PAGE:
Hanalei Science Today

Hanalei Watershed Fact Sheet
  • The Hanalei Bay Watershed includes the ahupua'a of Waikoko, Waipa, Wai'oli and Hanalei.
  • A watershed is an area of land, extending mauka to makai, with a common outlet to the ocean. Rainfall “sheds” off the land and into rivers and the Bay. Some rainfall is stored as a “shed” stores tools.
  • Native forests are more effective at intercepting and storing rainfall and fog drip than forests comprised of non native plants. Hanalei forests have limited native plants.
  • The reefs and water quality of Hanalei Bay and River have been studied for over twenty years.
  • Debris such as trees and rocks generated from Hurricane Iniki moved down the Hanalei River in the floods of 1995-96, causing the river to jump its bank and form a new channel. The irrigation intake and ‘auwai that deliver water to some Hanalei farmers do not work well after a flood because rocks move, forcing the water down the new channel, which bypasses the intake pipe.

 

Pollutants of concern include turbidity, nutrients and bacteria:

  • Turbidity is a measure of the amount of sediment and plant material in water. Sediment is generated at both natural (background) and accelerated rates. Increases are caused by human and animal (e.g. pig) disturbances and changes in vegetation from native to non native plants (e.g. Australian Tree Fern).
  • Nutrients such as Nitrogen and Phosphorus occur naturally in waters. Increased concentrations can result from fertilizers, sewage discharges, and green waste from farming and landscaping.
  • Bacteria come from people, pigs, and other warm blooded animals. Disease causing bacteria are referred to as pathogenic.

 

Things you can do to improve the water quality in Hanalei:

  • Plant native plants; volunteer with efforts to restore mauka forests; use Best Management Practices [KD1] when digging or working on the land; replace cesspools; service your septic tank.
  • Do not over fertilize a garden, lo'i or farm. Read and follow package directions.
  • Compost and mulch all green waste. Do not blow or wash green waste into storm drains.
  • Report any land use practices that do not incorporate Best Management Practices.
  • Support local efforts to monitor our lands and waters. Support enforcement.

 

Recent events of concern in Hanalei:

  • Late rains in the summer of 2011 delivered valley mud to the bay. There was no summer swell to move this mud out to sea. Some coral die off was observed.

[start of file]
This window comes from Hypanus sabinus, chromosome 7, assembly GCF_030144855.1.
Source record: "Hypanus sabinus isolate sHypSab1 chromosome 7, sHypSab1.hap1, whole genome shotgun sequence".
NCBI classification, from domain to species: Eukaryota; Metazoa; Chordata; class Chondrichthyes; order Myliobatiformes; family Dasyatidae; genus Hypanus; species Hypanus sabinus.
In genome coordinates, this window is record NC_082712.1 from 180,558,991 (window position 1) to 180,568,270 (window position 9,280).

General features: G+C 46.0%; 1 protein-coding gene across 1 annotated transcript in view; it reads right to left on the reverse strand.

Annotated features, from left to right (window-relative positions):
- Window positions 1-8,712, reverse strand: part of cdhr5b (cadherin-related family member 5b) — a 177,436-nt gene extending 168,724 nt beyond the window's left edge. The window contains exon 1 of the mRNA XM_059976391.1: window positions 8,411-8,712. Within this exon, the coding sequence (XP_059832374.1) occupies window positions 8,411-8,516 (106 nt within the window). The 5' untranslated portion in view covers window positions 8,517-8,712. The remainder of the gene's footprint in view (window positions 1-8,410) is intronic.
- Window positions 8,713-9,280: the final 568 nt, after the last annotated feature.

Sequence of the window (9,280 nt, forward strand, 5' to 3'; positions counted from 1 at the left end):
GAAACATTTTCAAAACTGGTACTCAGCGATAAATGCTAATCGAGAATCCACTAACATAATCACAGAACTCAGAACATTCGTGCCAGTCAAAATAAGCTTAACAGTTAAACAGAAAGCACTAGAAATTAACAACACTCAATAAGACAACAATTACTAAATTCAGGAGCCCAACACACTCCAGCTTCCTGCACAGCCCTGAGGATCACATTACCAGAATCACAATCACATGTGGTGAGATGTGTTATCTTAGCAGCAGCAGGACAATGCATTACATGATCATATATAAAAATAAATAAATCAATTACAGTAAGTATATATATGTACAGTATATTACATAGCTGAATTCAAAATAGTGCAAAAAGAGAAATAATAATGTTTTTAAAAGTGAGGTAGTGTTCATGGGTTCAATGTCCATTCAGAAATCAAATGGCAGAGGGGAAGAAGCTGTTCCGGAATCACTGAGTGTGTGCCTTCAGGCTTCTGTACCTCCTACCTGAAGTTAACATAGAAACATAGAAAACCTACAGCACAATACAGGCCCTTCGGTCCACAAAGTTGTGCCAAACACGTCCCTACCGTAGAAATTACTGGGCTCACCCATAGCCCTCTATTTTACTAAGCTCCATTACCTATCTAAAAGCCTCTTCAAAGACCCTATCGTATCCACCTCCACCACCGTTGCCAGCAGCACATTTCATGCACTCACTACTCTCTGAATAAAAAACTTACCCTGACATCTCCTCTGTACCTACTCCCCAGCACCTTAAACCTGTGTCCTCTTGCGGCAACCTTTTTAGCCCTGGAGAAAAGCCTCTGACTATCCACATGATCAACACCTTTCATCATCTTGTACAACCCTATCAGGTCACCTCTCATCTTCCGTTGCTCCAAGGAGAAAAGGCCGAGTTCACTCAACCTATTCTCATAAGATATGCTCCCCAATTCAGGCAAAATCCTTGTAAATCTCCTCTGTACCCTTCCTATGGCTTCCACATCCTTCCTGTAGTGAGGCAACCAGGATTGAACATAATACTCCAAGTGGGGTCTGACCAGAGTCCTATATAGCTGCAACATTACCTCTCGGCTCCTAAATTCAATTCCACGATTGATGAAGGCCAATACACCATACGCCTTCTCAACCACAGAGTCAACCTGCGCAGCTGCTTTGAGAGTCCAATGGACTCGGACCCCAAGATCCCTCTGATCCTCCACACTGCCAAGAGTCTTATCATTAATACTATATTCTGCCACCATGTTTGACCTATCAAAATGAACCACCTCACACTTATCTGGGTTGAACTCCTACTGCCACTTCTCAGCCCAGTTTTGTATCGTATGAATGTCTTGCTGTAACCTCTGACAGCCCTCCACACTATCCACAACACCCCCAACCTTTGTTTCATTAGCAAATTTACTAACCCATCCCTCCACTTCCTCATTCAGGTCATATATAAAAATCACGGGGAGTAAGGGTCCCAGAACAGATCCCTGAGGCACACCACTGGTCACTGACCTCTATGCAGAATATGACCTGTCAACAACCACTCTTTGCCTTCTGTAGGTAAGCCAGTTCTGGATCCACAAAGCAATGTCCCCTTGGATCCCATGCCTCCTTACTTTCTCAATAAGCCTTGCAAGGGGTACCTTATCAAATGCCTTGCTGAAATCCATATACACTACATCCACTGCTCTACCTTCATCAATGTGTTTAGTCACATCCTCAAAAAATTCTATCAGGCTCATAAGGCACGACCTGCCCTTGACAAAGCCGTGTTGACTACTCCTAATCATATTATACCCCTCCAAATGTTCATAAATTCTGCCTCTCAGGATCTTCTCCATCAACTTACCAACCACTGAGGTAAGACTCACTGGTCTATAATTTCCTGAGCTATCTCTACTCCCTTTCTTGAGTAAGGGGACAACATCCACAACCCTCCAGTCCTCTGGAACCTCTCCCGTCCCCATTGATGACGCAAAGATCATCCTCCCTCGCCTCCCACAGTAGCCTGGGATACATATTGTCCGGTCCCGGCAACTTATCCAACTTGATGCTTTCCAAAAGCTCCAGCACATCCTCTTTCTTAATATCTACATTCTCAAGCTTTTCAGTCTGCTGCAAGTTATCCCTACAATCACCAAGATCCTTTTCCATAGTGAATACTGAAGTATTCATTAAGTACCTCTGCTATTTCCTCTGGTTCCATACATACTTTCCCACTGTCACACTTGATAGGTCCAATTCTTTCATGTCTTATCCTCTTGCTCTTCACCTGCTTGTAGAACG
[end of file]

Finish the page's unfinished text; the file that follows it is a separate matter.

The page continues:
• Warming oceans cause acidification, which also causes some coral death.
  • Land use practices in Hanalei Valley did not use filters and screens to prevent mud flow

 

If you see something of concern:

Hawaii Department of Health           Gary Ueunten                    241-3323

Coastal Zone Management             Les Milnes                         241-4064

Hanalei Watershed Hui                   Makaala Kaaumoana           826-1985

 

For more information about water quality in Hanalei, please come to our community talk story with Andy Hood of Sustainable Resources Group Intn’l, Inc. on May 2012

To learn more about the Hanalei reefs, please join us on June 2 at 6:00 pm at Waipa. Drs. Alan Friedlander and Eric Brown will be here to talk story about the Coral Reef Assessment and Monitoring Program in Hanalei.

 

The Hanalei Makai Watch Program welcomes your interest and participation in community based resource monitoring and enforcement support.
Watershed Management Plan for HanaleiBay Watershed

 

The Hanalei Bay Region is currently targeted by planning efforts with the goal of improving the health of watersheds, streams and rivers, nearshore waters, and coral reefs. A Watershed Management Plan (WMP) is being developed for the Hanalei Bay Watershed. The WMP summarizes general watershed conditions with an emphasis on identifying the sources, transmission, and fate of land-based non-point source (NPS) pollutants. Using this information, management strategies are recommended for preventing and treating NPS pollutants. The WMP identifies locations for management practice implementation and prioritizes installation based on potential effectiveness and relative cost. Monitoring protocols help determine how well the solutions are working. Stakeholder involvement is essential in developing and implementing the WMP, and details on activities to engage the local community in efforts to reduce NPS pollution are identified. The plan supports activities designed to achieve Total Maximum Daily Loads (TMDLs) that have been developed for the area.


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